As the name implies, International Baccalaureate (IB) offers a standardized curriculum that transcends national borders. It has a reputation for dumping hours of readings, essays, and exams onto the shoulders of baggy-eyed high school juniors.
In fact, when I first heard the term “International Baccalaureate” I thought: “jeez that sounds pretentious.” I was sitting in my high school’s auditorium, one among 300 other 9th grade students. Unlike some other schools, which offer IB programs to underclassmen, my high school only offered the Diploma Program: a two-year academic experience for juniors and seniors in high school.
So why did I decide to subject myself to such an intense, pretentious, and sometimes unhealthy program? And why do I absolutely not regret it? Because transitioning from high school to college was immeasurably easier for me than it was for my peers in Honors and even AP classes. Here are a few reasons why:
- Experience writing long papers
This is probably the single most helpful skill that IB instills. When we were handed our first 4000-word paper in my freshman writing seminar in college, my classmates flipped out. Some of them had never written anything longer than five pages. They didn’t know how to structure a paper of that length, how to go about writing it, or even how to talk about a single topic in a focused way for such an extended period.
I was a bit baffled by their reactions. After two years of incessant reading and writing, this assignment seemed like a walk in the park. Over the course of my time at college I’ve come to appreciate how much those grueling years of never-ending essays improved my academic writing, and my communication skills overall. I’d even go so far as to compare the IB program to word-count bootcamp.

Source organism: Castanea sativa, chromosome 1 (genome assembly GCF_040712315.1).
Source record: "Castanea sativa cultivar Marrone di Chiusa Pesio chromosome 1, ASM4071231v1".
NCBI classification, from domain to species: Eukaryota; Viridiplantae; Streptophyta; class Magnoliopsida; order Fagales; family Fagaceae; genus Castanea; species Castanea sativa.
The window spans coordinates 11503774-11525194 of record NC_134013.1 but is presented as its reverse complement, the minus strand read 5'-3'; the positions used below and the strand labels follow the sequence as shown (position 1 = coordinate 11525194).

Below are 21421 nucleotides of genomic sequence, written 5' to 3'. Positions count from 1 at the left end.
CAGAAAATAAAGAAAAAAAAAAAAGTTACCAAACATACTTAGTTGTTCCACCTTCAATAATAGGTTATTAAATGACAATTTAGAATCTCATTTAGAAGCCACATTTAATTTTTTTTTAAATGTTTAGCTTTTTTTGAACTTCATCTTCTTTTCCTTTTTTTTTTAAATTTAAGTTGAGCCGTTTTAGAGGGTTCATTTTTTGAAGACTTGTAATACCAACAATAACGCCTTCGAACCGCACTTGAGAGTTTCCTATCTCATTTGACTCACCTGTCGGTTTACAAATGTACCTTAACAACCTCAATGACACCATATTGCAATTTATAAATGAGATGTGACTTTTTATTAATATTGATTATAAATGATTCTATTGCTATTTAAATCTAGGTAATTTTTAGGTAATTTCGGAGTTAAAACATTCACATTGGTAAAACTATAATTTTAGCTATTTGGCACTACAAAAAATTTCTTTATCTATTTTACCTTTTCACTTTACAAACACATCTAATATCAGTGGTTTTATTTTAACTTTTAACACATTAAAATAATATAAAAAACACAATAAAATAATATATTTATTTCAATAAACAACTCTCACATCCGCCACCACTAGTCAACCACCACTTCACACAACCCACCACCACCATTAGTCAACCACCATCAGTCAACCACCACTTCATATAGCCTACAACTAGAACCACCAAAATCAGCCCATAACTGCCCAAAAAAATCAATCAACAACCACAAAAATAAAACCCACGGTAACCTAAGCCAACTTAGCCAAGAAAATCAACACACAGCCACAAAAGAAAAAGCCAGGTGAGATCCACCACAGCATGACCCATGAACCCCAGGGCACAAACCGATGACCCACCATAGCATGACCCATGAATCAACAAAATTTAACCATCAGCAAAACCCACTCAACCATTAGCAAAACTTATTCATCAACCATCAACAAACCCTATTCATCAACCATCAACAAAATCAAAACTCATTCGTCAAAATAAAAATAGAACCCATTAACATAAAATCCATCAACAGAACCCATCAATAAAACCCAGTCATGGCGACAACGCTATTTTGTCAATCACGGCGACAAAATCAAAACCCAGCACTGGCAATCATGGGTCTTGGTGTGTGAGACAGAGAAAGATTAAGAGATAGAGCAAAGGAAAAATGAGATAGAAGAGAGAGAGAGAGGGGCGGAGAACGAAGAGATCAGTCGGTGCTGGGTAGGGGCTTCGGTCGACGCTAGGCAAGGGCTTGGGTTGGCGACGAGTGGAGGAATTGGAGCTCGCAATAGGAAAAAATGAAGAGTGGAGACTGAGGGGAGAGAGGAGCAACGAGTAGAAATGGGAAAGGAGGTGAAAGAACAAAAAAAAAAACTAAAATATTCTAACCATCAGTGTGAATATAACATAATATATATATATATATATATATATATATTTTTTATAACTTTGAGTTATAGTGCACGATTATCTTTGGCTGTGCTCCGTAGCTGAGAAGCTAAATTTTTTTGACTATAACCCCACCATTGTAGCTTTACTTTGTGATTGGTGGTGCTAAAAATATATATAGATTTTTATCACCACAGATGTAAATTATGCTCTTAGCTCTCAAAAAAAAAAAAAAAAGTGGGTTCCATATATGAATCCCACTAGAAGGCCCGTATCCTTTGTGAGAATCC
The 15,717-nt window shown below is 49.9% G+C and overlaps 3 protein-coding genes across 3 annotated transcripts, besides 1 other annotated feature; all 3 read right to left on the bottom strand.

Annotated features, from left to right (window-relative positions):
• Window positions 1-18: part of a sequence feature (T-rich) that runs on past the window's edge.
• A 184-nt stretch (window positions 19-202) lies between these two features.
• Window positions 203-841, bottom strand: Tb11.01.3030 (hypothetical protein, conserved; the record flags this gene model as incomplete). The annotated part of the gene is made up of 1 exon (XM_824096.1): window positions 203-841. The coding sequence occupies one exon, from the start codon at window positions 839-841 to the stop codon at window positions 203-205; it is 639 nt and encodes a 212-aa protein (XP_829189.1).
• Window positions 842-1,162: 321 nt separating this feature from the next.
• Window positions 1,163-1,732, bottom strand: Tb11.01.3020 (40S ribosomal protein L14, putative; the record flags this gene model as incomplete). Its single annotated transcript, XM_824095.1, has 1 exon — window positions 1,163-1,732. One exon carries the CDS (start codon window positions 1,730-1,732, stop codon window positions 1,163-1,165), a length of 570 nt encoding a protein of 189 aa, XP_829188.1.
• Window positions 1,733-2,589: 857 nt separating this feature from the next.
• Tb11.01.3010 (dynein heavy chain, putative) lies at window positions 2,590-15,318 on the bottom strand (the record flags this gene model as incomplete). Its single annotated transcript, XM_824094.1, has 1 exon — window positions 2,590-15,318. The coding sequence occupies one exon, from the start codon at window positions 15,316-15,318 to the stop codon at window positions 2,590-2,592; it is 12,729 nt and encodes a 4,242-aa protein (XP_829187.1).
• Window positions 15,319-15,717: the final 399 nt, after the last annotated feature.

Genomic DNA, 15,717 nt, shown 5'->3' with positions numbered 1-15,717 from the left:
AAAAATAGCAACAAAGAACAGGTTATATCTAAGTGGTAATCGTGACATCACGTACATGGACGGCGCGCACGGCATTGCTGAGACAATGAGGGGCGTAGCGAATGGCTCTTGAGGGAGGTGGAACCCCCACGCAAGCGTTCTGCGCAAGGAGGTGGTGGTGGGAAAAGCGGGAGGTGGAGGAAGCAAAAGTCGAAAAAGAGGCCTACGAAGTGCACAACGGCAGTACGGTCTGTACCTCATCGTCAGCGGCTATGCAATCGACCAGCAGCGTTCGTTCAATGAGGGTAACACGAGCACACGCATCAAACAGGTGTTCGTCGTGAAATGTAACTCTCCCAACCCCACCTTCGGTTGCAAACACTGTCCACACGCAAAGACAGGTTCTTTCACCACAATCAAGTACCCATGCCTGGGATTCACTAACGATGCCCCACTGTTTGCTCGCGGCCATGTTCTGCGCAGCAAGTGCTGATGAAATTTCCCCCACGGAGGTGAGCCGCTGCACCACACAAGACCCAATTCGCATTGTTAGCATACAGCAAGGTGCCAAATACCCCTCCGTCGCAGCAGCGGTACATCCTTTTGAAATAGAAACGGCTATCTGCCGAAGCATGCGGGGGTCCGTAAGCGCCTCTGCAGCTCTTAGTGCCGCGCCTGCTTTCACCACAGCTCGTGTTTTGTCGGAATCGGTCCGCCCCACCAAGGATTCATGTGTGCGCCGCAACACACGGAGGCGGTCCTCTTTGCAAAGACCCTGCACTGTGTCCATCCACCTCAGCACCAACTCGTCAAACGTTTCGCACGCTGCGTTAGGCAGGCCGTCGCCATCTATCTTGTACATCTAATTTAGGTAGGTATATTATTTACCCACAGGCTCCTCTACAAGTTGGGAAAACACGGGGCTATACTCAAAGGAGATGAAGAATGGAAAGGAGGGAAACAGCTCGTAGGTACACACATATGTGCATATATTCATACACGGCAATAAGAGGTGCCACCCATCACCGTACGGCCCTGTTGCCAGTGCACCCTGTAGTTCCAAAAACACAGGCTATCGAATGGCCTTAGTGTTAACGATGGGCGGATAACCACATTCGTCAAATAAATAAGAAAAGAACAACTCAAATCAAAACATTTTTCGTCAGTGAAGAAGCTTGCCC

- Learn how to think, not just apply
One of the most challenging academic differences between high school and college is the shift from “memorization and application” to “analysis and synthesis.” As you move beyond intro classes and head deeper into complex subjects, professors expect that their students will not just reproduce what they have seen, but will use their growing knowledge to create new solutions and present unique perspectives.
Unlike many other high school classes, IB forces its students to begin this transition from reproduction to production before they enter college. Though this is true of every subject, as a Math major I found it particularly noticeable in my college Math courses. Up until IB, I always thought math was easy–and relatively boring. Learn rules. Do them. Done. But in IB Math, I learned to think beyond the rules. I learned to use mathematical formulas as a starting point from which to craft my own, creative solutions to complex problems. This kind of thinking has become invaluable not only in my studies of higher-level math in college, but in almost every area of my life. It exposed me to a new way of conceptualizing complex problems that, prior to IB, I never even knew existed.
One of the reasons I joined IB in high school was for the microcosm it created. Having always gone to a medium-sized public school, with 300+ kids in my grade, IB enabled me to simulate the experience of a small, 60-person class within the larger institution.
What I didn’t expect was the ongoing community that IB creates well after high school. Even now, as a college senior, I am meeting other IB students and bonding with them over our shared experience. Despite that fact that each of our IB experiences were different, we’ve all undergone similarly demanding, rigorous workloads. We can empathize with the process of writing and re-writing Extended Essays, with the dread of waking up day-after-day for a month just to sit for 6 hours of exams. And we’ve all come out stronger, smarter, better people.
There are some downsides to IB. For instance, I did not come into college with 12 credits already on my transcript. But I think I came in at least as prepared as those students with 10 APs and two community college courses. If you put me back in that auditorium and asked me to do it all over again, I would make the same decision every time.